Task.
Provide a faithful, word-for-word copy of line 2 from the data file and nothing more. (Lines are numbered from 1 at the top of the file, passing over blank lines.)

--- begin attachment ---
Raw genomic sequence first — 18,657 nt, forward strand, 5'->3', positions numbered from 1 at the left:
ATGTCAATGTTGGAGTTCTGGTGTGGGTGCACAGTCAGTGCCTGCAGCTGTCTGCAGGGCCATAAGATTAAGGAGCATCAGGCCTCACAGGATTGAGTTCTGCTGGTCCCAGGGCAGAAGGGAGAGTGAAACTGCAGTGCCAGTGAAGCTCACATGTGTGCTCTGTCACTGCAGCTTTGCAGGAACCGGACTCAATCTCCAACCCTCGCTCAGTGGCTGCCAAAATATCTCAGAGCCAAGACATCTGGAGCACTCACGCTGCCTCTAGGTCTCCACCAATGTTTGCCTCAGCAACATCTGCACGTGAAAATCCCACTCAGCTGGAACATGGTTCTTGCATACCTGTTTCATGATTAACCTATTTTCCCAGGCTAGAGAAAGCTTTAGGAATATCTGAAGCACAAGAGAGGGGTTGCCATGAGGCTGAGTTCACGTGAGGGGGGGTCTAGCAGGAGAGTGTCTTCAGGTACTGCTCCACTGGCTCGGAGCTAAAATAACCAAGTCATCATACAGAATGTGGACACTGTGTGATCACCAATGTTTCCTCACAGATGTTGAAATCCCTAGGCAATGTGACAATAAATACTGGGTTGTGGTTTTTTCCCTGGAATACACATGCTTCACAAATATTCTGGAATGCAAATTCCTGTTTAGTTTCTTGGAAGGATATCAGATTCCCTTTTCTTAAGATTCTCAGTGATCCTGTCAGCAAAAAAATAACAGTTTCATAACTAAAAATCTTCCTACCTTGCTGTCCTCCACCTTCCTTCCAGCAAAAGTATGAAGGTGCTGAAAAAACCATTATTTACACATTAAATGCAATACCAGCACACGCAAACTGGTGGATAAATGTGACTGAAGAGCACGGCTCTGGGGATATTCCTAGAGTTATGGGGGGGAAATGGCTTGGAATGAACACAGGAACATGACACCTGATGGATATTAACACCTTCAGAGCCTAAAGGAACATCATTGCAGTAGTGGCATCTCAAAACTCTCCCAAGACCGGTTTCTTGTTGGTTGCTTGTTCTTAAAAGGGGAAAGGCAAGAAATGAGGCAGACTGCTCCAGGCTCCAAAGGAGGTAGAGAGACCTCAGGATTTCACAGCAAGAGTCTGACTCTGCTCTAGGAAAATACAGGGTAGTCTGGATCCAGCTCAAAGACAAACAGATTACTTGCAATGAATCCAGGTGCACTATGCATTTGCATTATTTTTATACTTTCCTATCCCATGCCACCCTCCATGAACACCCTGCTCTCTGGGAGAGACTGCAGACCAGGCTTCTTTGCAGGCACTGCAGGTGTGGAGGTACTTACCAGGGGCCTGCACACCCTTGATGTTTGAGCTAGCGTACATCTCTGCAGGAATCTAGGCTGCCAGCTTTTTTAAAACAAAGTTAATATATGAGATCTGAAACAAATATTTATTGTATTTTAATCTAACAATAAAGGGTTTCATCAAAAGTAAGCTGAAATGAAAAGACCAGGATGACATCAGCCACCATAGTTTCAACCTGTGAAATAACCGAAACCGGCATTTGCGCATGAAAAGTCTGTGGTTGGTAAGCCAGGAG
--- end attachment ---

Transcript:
ATGTCAATGTTGGAGTTCTGGTGTGGGTGCACAGTCAGTGCCTGCAGCTGTCTGCAGGGCCATAAGATTAAGGAGCATCAGGCCTCACAGGATTGAGTTCTGCTGGTCCCAGGGCAGAAGGGAGAGTGAAACTGCAGTGCCAGTGAAGCTCACATGTGTGCTCTGTCACTGCAGCTTTGCAGGAACCGGACTCAATCTCCAACCCTCGCTCAGTGGCTGCCAAAATATCTCAGAGCCAAGACATCTGGAGCACTCACGCTGCCTCTAGGTCTCCACCAATGTTTGCCTCAGCAACATCTGCACGTGAAAATCCCACTCAGCTGGAACATGGTTCTTGCATACCTGTTTCATGATTAACCTATTTTCCCAGGCTAGAGAAAGCTTTAGGAATATCTGAAGCACAAGAGAGGGGTTGCCATGAGGCTGAGTTCACGTGAGGGGGGGTCTAGCAGGAGAGTGTCTTCAGGTACTGCTCCACTGGCTCGGAGCTAAAATAACCAAGTCATCATACAGAATGTGGACACTGTGTGATCACCAATGTTTCCTCACAGATGTTGAAATCCCTAGGCAATGTGACAATAAATACTGGGTTGTGGTTTTTTCCCTGGAATACACATGCTTCACAAATATTCTGGAATGCAAATTCCTGTTTAGTTTCTTGGAAGGATATCAGATTCCCTTTTCTTAAGATTCTCAGTGATCCTGTCAGCAAAAAAATAACAGTTTCATAACTAAAAATCTTCCTACCTTGCTGTCCTCCACCTTCCTTCCAGCAAAAGTATGAAGGTGCTGAAAAAACCATTATTTACACATTAAATGCAATACCAGCACACGCAAACTGGTGGATAAATGTGACTGAAGAGCACGGCTCTGGGGATATTCCTAGAGTTATGGGGGGGAAATGGCTTGGAATGAACACAGGAACATGACACCTGATGGATATTAACACCTTCAGAGCCTAAAGGAACATCATTGCAGTAGTGGCATCTCAAAACTCTCCCAAGACCGGTTTCTTGTTGGTTGCTTGTTCTTAAAAGGGGAAAGGCAAGAAATGAGGCAGACTGCTCCAGGCTCCAAAGGAGGTAGAGAGACCTCAGGATTTCACAGCAAGAGTCTGACTCTGCTCTAGGAAAATACAGGGTAGTCTGGATCCAGCTCAAAGACAAACAGATTACTTGCAATGAATCCAGGTGCACTATGCATTTGCATTATTTTTATACTTTCCTATCCCATGCCACCCTCCATGAACACCCTGCTCTCTGGGAGAGACTGCAGACCAGGCTTCTTTGCAGGCACTGCAGGTGTGGAGGTACTTACCAGGGGCCTGCACACCCTTGATGTTTGAGCTAGCGTACATCTCTGCAGGAATCTAGGCTGCCAGCTTTTTTAAAACAAAGTTAATATATGAGATCTGAAACAAATATTTATTGTATTTTAATCTAACAATAAAGGGTTTCATCAAAAGTAAGCTGAAATGAAAAGACCAGGATGACATCAGCCACCATAGTTTCAACCTGTGAAATAACCGAAACCGGCATTTGCGCATGAAAAGTCTGTGGTTGGTAAGCCAGGAG